Urban Logistics REIT - Evening Standard.

April 29, 2019

Investors tend to lump industrial and logistics property together but, as entrenched consumer buying habits push online sales towards 25% of total UK sales, logistics real estate is a corner of the sector breaking free of its traditionally cyclical nature.

In recent years money and media attention has chased the vast distribution warehouses used by the likes of Amazon. Smaller sheds under 200,000 square feet have gone under the radar but demand for them is strong.

Urban Logistics owns a portfolio of smaller “last-mile” warehouses that enable the likes of Boots and DHL to offer next-day delivery. It aims to generate high-quality income backed by institutional grade tenants, outperforming multi-let and larger warehouse assets.

For every £1 billion of new online retail sales, businesses need to find approximately 1.125 million sq ft of additional distribution space. Based on current online retail growth forecasts, the UK needs approximately seven million square feet of new space annually. Getting it wrong is costly, too, as AIM-listed music instruments specialist Gear4Music found out when distribution problems ruined Christmas trading.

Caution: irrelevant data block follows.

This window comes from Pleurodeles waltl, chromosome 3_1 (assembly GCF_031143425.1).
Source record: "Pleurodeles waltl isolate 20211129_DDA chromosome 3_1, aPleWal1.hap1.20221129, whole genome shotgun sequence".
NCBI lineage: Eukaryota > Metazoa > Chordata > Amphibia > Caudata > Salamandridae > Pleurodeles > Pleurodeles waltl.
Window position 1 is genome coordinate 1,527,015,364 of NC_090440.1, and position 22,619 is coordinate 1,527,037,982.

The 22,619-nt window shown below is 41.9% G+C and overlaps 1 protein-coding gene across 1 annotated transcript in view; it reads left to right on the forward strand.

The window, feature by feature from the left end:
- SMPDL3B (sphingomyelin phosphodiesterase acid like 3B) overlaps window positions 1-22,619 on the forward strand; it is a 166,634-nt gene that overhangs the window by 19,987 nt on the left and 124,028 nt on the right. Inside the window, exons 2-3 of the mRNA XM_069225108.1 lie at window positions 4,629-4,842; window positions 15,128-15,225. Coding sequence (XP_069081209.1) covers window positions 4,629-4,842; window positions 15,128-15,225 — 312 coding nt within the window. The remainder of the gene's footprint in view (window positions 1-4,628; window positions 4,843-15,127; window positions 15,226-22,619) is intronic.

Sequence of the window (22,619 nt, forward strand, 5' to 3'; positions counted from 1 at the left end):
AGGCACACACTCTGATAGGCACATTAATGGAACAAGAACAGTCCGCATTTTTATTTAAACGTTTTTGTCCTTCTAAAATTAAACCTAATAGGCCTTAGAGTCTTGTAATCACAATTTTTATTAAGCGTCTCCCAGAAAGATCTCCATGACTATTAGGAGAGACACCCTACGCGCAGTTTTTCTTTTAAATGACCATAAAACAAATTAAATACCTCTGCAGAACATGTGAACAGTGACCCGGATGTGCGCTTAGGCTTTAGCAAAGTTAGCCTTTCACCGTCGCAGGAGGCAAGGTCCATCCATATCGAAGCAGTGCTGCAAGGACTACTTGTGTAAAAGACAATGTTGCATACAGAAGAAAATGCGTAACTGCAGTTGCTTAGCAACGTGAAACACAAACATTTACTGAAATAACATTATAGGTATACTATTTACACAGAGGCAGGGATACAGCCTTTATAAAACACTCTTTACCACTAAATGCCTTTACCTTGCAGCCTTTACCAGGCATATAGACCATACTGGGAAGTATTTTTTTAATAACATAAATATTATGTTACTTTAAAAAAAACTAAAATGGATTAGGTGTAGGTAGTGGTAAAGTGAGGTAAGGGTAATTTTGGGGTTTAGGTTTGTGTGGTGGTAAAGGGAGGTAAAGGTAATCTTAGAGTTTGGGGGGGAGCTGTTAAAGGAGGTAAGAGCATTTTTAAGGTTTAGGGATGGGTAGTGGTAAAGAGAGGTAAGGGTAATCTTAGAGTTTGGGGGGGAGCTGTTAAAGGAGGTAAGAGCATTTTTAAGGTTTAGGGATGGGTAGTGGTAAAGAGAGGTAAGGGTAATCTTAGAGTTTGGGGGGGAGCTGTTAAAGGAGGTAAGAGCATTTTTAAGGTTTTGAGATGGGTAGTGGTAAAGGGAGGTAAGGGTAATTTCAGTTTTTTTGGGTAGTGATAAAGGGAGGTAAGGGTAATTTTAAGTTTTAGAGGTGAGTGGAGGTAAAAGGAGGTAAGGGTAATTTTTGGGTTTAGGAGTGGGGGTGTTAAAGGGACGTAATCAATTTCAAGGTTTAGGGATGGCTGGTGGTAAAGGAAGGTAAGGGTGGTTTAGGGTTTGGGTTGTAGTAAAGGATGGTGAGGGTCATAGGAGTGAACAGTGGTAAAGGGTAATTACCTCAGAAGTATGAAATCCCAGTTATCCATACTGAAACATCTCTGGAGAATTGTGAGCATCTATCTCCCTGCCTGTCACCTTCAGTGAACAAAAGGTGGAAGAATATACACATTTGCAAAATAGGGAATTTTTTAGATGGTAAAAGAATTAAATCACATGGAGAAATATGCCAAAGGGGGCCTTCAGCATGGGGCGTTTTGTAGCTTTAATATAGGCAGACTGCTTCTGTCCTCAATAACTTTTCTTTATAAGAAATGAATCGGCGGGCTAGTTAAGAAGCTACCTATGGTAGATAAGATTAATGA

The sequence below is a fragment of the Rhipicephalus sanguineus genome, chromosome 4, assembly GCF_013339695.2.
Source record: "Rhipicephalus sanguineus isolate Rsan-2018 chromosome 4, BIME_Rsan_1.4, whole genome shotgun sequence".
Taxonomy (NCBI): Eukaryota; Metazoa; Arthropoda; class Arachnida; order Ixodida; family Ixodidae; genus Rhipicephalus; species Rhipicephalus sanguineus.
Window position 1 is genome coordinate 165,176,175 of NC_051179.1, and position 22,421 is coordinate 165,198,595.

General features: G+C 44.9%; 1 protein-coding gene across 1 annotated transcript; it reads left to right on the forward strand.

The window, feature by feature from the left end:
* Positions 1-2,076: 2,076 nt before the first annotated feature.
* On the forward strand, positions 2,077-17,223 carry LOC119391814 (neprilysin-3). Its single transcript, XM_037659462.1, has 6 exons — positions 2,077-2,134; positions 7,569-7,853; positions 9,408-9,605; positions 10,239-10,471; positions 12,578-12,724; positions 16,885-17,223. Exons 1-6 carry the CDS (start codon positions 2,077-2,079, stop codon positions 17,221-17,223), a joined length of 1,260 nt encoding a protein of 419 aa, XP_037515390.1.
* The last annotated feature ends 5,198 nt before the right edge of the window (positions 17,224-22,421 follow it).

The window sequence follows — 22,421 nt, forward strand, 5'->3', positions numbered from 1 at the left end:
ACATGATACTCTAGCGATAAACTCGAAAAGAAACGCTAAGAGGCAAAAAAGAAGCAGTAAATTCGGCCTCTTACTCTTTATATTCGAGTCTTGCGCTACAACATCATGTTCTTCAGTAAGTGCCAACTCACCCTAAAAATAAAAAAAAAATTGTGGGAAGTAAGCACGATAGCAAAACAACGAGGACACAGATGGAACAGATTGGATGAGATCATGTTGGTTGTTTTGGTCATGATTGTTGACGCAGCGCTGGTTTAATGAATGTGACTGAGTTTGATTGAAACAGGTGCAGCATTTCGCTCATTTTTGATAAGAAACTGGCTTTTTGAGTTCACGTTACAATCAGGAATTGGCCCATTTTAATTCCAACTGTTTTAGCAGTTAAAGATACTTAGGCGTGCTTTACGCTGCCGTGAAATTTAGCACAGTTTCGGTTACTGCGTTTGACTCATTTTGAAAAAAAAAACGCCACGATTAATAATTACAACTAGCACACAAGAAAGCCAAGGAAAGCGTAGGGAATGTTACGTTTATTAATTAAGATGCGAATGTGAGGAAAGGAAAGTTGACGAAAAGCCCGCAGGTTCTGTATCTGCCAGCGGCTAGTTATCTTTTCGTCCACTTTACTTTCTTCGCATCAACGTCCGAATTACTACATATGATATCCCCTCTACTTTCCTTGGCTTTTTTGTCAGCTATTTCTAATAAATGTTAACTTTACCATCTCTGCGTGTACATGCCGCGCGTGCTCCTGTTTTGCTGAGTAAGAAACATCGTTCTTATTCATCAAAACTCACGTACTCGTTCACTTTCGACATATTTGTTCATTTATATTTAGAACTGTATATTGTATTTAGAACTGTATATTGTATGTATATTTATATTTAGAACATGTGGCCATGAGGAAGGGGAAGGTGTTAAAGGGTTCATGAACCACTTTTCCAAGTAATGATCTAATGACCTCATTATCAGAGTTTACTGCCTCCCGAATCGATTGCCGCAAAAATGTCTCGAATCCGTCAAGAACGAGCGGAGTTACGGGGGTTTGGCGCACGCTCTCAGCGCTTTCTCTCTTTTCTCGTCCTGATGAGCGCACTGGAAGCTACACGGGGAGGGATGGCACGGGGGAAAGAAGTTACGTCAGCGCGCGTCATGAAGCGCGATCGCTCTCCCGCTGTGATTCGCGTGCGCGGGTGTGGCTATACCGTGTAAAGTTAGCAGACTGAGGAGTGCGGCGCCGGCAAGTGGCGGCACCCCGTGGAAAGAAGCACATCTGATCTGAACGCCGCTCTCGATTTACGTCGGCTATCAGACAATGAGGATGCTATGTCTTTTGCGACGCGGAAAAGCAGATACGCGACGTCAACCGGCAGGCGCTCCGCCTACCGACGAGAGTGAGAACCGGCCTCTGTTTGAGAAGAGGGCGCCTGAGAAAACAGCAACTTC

The UK’s supply of warehouses has fallen 36% compared with 2012 and cannot keep up with demand. New-build costs are high, planning controls remain restrictive and available land is often being put to other uses.

For all these reasons, Urban Logistics is in an exciting (if somewhat unglamorous) business. It listed on AIM in April 2016 and has since built a £185 million portfolio of warehouses across the UK, generating annualised NAV and dividend returns of 17.7%.

It’s on track to achieve 10%-15% total returns in the year to March 31. A fifth of its warehouses have tenants whose leases will soon be up for negotiation, meaning shareholders can look forward to growing rental income as rents rise to reflect market rates. Savills thinks nationwide rental growth is expected to average 11.5% up to 2022. In London prices will rise nearly 19%.

Run by ex-CBRE logistician, Richard Moffitt, the company is fully invested and has a strong pipeline of acquisition opportunities. Future fundraisings will open access to its equity, especially attractive now as the shares trade at a discount to NAV of around 7%-10%, making it something of a bargain.

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